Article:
Article by Stephanie J. Rousso

A new scientific discipline engages the intersection of our brain with our only one Mother Ocean. Neuro-conservation is an emerging field, proposed and led by Dr. Wallace J. Nichols, the author of Bluemind. Nichols scientifically explains how water heals us and empowers our creativity, happiness, and compassion for life. Dr. Nichols also founded Grupo Tortuguero de Las Californias (GTC), a non-profit sea turtle network in Northwest Mexico.

Nichols’ work inspired my current PhD research that feeds into my new business venture: Blue Turtle Sustainable. My research aims to continue the legacy Nichols started by working with remote artisanal fishing communities to protect sea turtles. Native and indigenous fishers from the Mexican state of Sinaloa help me collect data on sea turtle bycatch. ‘Bycatch’ is the term used when species other than the target are accidentally captured in fishing gear.

Due to the growing issue of unregulated bycatch, five species of sea turtles in the eastern Pacific are considered endangered in Mexico and either vulnerable, endangered, or critically endangered internationally. The main reason being entanglement in fishing gear, hooks, ropes, and nets. Estimates suggest that over 60 percent of seafood imports into the US and Canada originate from Pacific Mexico. If you watched SeaSpiracy, you know the doomed outlook on our ocean. Yet, it is not the entire story. Many small coastal communities, like the ones I am privileged to collaborate with, are taking initiatives to heal our only one Mother Ocean.

Before bycatch became an issue, many of the fishermen I work with were former sea turtle poachers. Yet, the GTC program opportunities have changed them from poacher to protector. My PhD research and business take a novel and innovative approach: to empower coastal communities in ocean conservation with alternative economic opportunities through responsible travel and seafood. We can still eat delicious seafood, (including vegan option seaweeds) packed with omega 3, while supporting coastal communities who are making a positive difference.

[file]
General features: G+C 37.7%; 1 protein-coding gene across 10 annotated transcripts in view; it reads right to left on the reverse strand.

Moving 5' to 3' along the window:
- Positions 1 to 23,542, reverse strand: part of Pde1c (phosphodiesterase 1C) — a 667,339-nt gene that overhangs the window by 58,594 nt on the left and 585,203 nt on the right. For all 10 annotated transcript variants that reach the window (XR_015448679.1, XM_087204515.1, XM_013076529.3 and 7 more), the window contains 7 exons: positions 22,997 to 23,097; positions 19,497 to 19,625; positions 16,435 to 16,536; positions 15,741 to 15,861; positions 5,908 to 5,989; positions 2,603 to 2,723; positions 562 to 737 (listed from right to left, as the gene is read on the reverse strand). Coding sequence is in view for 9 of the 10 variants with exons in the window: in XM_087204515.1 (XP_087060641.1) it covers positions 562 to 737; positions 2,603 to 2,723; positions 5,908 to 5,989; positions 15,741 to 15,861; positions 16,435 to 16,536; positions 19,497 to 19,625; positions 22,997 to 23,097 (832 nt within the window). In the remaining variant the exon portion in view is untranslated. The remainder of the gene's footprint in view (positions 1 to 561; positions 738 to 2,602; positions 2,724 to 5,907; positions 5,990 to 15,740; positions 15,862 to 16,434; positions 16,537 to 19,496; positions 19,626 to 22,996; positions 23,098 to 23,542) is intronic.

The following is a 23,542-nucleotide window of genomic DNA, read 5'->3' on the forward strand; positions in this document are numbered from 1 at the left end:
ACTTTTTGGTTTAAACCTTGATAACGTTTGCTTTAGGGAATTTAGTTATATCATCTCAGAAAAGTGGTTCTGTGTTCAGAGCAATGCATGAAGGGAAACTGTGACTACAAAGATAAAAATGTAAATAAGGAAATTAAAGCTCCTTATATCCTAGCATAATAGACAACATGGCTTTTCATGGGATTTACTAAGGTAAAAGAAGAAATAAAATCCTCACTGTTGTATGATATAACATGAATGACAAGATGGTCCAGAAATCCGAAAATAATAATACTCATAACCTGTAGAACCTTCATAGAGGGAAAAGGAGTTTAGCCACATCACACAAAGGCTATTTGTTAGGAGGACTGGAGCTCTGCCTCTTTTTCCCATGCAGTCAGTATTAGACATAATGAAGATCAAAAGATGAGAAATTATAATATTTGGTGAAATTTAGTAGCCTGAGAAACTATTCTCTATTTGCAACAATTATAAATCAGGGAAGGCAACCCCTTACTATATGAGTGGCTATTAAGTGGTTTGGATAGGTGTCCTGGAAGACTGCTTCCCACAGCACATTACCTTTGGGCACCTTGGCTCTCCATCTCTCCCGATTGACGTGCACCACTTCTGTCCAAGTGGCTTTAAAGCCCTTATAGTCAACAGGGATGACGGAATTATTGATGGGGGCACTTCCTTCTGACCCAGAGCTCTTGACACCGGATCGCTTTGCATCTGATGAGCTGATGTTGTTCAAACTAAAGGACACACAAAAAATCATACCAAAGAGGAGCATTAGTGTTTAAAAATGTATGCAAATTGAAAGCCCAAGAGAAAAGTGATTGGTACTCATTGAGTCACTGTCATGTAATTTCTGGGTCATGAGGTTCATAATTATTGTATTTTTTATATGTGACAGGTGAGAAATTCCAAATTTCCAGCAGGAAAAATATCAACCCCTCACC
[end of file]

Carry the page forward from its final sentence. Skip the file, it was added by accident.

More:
My PhD research aims to study the bycatch data collected by fishers, create maps of “hotspots” (high density interactions between sea turtles and fishing gear), and identify refuges for sea turtles. In these turtle refuges, fishers will self-monitor and employ best fishing practices by using circle hooks, traditional fishing nets, and reduced soak times, all of which reduce bycatch. To offset an economic loss, we are creating a specialty seafood market with premium prices and educational materials to consumers. We are even working with fishers and chefs to sustainably harvest edible seaweeds and create delicious omega 3 packed vegan/vegetarian products. Taking the neuro-conservation approach, we want people to feel good about their seafood choices knowing that their purchase is supporting ocean stewardship, seafood transparency, and proving new opportunities for ocean sustainability for the next generation.

The release of a sea turtle by Adalberto Garcia, a fisher captain from La Reforma. Adalberto works with Stephanie J. Rousso and Blue Turtle Sustainable to help capture bycatch data on sea turtle populations in the region. Photo: Keegan Sentner

We are rolling out our Pachamama Seafood Market in La Paz, Mexico, a fabulous nature travel destination. With every purchase, we include information about our research and the ocean stewardship of the Indigenous and artisanal fishing communities. We are also promoting travel experiences for conservation tourists and academic groups. The groups participate with fishers as citizen scientists to measure, weigh, photograph, tag, and release the sea turtles. Each sea turtle receives a name, and we send the information as an adoption certificate to each traveller/student.

My passion is ocean mindfulness, which plays with Dr. Nichols’ neuro-conservation principles. Before releasing each sea turtle back into the ocean, I lead a guided meditation for compassionate healing for ourselves, the turtles, the fishers, and the ocean. We are reminded of our oneness, connected through one drop of seawater, and to move forward with awareness for this connection through breath. Afterall, sea turtles are reptiles with lungs living in a marine habitat. Each breath is intentional, so can each of our inhales and exhales be intentional for collective healing with our only one Mother Ocean.

Stephanie J. Rousso, MS, is a marine ecologist, yoga addict, neuroscience junkie, and oceanpreneur. You can follow her progress and support her work by signing up for her newsletter at She is currently seeking board members and conservation travel and academic groups. If you would like to donate field equipment and supplies to support her research, please contact her team at for a current wish list of gently used or new items. Namaste.


Comments are closed.